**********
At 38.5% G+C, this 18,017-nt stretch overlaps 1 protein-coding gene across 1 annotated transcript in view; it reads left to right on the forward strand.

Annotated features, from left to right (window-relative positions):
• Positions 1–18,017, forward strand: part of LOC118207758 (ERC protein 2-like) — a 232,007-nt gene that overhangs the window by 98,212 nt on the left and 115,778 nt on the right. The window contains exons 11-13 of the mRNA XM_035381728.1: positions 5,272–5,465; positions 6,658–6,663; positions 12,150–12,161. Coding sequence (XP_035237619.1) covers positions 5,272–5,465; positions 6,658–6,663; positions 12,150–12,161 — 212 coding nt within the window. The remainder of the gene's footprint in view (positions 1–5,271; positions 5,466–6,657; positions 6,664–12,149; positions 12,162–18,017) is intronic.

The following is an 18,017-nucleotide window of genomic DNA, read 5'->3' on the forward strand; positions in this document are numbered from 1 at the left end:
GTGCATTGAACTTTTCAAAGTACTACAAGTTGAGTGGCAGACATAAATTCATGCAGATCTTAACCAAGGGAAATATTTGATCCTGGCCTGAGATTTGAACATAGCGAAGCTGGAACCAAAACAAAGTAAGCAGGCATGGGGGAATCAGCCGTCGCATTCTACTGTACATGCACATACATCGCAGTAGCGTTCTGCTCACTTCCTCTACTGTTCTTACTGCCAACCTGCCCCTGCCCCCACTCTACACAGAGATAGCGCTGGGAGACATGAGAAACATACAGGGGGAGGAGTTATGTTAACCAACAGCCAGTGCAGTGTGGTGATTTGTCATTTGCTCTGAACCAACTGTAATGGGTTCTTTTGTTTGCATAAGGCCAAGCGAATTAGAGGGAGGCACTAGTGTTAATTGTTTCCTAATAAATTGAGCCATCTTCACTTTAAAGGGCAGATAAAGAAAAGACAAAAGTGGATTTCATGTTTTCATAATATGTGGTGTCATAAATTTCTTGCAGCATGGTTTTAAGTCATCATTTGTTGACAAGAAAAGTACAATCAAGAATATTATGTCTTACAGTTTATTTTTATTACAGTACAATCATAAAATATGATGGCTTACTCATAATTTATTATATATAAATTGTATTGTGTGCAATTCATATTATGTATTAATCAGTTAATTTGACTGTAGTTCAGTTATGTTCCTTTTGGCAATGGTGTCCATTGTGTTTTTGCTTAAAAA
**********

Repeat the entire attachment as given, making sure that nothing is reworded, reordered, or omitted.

At 38.5% G+C, this 18,017-nt stretch overlaps 1 protein-coding gene across 1 annotated transcript in view; it reads left to right on the forward strand.

Annotated features, from left to right (window-relative positions):
• Positions 1–18,017, forward strand: part of LOC118207758 (ERC protein 2-like) — a 232,007-nt gene that overhangs the window by 98,212 nt on the left and 115,778 nt on the right. The window contains exons 11-13 of the mRNA XM_035381728.1: positions 5,272–5,465; positions 6,658–6,663; positions 12,150–12,161. Coding sequence (XP_035237619.1) covers positions 5,272–5,465; positions 6,658–6,663; positions 12,150–12,161 — 212 coding nt within the window. The remainder of the gene's footprint in view (positions 1–5,271; positions 5,466–6,657; positions 6,664–12,149; positions 12,162–18,017) is intronic.

The following is an 18,017-nucleotide window of genomic DNA, read 5'->3' on the forward strand; positions in this document are numbered from 1 at the left end:
GTGCATTGAACTTTTCAAAGTACTACAAGTTGAGTGGCAGACATAAATTCATGCAGATCTTAACCAAGGGAAATATTTGATCCTGGCCTGAGATTTGAACATAGCGAAGCTGGAACCAAAACAAAGTAAGCAGGCATGGGGGAATCAGCCGTCGCATTCTACTGTACATGCACATACATCGCAGTAGCGTTCTGCTCACTTCCTCTACTGTTCTTACTGCCAACCTGCCCCTGCCCCCACTCTACACAGAGATAGCGCTGGGAGACATGAGAAACATACAGGGGGAGGAGTTATGTTAACCAACAGCCAGTGCAGTGTGGTGATTTGTCATTTGCTCTGAACCAACTGTAATGGGTTCTTTTGTTTGCATAAGGCCAAGCGAATTAGAGGGAGGCACTAGTGTTAATTGTTTCCTAATAAATTGAGCCATCTTCACTTTAAAGGGCAGATAAAGAAAAGACAAAAGTGGATTTCATGTTTTCATAATATGTGGTGTCATAAATTTCTTGCAGCATGGTTTTAAGTCATCATTTGTTGACAAGAAAAGTACAATCAAGAATATTATGTCTTACAGTTTATTTTTATTACAGTACAATCATAAAATATGATGGCTTACTCATAATTTATTATATATAAATTGTATTGTGTGCAATTCATATTATGTATTAATCAGTTAATTTGACTGTAGTTCAGTTATGTTCCTTTTGGCAATGGTGTCCATTGTGTTTTTGCTTAAAAA